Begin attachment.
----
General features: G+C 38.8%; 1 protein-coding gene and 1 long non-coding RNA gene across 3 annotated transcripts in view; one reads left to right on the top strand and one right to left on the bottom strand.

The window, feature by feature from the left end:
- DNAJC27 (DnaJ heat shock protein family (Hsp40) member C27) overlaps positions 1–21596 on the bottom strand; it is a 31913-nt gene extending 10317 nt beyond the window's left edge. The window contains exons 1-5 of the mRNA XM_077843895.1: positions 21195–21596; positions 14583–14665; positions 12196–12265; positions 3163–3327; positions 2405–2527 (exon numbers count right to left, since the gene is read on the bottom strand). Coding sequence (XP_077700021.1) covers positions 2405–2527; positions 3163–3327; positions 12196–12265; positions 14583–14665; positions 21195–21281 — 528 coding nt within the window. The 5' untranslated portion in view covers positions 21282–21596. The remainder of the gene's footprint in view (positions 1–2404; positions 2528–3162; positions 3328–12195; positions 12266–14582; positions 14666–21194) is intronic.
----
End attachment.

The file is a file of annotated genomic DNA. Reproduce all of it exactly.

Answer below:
General features: G+C 38.8%; 1 protein-coding gene and 1 long non-coding RNA gene across 3 annotated transcripts in view; one reads left to right on the top strand and one right to left on the bottom strand.

The window, feature by feature from the left end:
- DNAJC27 (DnaJ heat shock protein family (Hsp40) member C27) overlaps positions 1–21596 on the bottom strand; it is a 31913-nt gene extending 10317 nt beyond the window's left edge. The window contains exons 1-5 of the mRNA XM_077843895.1: positions 21195–21596; positions 14583–14665; positions 12196–12265; positions 3163–3327; positions 2405–2527 (exon numbers count right to left, since the gene is read on the bottom strand). Coding sequence (XP_077700021.1) covers positions 2405–2527; positions 3163–3327; positions 12196–12265; positions 14583–14665; positions 21195–21281 — 528 coding nt within the window. The 5' untranslated portion in view covers positions 21282–21596. The remainder of the gene's footprint in view (positions 1–2404; positions 2528–3162; positions 3328–12195; positions 12266–14582; positions 14666–21194) is intronic.